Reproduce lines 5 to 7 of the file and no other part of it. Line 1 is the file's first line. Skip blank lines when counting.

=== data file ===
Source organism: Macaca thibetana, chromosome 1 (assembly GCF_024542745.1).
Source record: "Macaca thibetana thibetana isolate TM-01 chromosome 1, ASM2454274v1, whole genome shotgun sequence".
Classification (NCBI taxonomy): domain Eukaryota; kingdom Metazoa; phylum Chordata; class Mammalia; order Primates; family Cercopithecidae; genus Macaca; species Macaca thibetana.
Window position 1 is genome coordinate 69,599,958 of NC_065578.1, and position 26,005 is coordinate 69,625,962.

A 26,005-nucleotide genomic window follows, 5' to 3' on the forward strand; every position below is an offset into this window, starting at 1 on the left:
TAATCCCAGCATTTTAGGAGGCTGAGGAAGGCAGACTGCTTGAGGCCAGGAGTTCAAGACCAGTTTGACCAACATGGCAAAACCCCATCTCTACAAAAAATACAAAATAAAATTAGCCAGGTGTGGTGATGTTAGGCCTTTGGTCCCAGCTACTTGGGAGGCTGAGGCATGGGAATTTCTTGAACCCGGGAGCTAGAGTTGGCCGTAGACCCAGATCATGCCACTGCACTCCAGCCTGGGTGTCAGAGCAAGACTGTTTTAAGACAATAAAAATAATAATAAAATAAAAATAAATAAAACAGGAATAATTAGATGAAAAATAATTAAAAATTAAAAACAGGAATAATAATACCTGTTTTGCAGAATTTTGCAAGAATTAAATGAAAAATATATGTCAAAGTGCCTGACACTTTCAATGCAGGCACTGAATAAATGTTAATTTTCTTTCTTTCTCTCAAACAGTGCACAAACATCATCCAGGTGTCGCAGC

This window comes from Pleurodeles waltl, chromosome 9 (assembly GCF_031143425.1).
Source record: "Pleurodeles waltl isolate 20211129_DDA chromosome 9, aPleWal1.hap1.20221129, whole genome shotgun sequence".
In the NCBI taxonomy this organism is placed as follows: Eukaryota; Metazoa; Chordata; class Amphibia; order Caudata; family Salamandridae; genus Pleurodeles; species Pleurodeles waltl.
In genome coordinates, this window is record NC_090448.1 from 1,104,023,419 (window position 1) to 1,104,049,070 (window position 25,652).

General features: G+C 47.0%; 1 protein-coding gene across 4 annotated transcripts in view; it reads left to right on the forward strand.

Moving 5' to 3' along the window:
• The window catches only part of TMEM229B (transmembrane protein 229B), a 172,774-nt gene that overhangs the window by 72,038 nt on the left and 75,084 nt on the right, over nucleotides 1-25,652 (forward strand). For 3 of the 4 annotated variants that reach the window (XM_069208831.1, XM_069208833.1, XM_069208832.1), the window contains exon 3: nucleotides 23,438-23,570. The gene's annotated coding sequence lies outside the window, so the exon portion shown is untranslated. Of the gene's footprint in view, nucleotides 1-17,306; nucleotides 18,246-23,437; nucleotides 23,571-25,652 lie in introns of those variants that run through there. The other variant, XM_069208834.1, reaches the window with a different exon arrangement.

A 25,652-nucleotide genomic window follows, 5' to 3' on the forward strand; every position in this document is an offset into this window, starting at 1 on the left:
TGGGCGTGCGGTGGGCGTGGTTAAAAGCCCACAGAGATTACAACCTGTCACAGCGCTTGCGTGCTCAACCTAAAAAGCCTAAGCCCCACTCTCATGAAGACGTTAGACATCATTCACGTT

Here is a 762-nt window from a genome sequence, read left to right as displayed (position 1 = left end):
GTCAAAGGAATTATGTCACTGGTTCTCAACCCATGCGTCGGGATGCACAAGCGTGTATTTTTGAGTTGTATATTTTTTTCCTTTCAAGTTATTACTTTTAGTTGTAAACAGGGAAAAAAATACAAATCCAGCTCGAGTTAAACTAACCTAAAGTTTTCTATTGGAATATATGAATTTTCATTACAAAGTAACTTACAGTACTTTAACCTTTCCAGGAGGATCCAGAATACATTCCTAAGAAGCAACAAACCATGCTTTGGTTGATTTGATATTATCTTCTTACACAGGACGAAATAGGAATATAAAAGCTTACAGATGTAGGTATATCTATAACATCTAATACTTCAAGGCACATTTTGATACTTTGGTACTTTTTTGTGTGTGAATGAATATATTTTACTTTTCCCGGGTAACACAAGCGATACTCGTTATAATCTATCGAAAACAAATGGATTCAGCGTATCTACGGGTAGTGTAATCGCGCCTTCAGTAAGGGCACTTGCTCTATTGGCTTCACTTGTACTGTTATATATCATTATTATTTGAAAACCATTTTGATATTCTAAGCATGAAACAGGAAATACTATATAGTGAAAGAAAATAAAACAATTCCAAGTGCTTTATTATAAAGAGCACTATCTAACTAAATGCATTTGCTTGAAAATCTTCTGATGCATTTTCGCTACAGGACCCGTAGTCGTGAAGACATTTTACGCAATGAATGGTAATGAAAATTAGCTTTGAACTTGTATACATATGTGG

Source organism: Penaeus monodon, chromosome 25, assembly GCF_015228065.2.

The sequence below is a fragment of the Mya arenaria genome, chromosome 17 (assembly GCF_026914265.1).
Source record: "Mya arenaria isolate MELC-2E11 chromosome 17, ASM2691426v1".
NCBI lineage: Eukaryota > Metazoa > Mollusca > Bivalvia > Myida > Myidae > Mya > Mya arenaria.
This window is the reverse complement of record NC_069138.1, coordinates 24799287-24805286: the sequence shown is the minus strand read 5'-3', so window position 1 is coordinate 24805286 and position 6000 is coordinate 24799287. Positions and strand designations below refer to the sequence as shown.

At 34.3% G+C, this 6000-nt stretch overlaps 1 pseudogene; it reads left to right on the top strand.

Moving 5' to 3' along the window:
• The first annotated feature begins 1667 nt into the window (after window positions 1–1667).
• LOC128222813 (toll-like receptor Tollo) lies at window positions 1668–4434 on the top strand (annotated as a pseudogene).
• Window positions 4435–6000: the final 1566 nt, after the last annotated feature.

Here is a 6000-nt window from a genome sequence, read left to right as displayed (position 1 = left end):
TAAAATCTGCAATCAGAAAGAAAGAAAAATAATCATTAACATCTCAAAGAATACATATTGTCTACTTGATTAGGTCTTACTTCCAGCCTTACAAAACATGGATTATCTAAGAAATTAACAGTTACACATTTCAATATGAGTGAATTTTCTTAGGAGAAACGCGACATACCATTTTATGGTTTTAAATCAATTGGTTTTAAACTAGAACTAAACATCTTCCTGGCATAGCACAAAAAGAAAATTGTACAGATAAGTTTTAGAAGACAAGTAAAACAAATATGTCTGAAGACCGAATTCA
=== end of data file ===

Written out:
A 26,005-nucleotide genomic window follows, 5' to 3' on the forward strand; every position below is an offset into this window, starting at 1 on the left:
TAATCCCAGCATTTTAGGAGGCTGAGGAAGGCAGACTGCTTGAGGCCAGGAGTTCAAGACCAGTTTGACCAACATGGCAAAACCCCATCTCTACAAAAAATACAAAATAAAATTAGCCAGGTGTGGTGATGTTAGGCCTTTGGTCCCAGCTACTTGGGAGGCTGAGGCATGGGAATTTCTTGAACCCGGGAGCTAGAGTTGGCCGTAGACCCAGATCATGCCACTGCACTCCAGCCTGGGTGTCAGAGCAAGACTGTTTTAAGACAATAAAAATAATAATAAAATAAAAATAAATAAAACAGGAATAATTAGATGAAAAATAATTAAAAATTAAAAACAGGAATAATAATACCTGTTTTGCAGAATTTTGCAAGAATTAAATGAAAAATATATGTCAAAGTGCCTGACACTTTCAATGCAGGCACTGAATAAATGTTAATTTTCTTTCTTTCTCTCAAACAGTGCACAAACATCATCCAGGTGTCGCAGC

This window comes from Pleurodeles waltl, chromosome 9 (assembly GCF_031143425.1).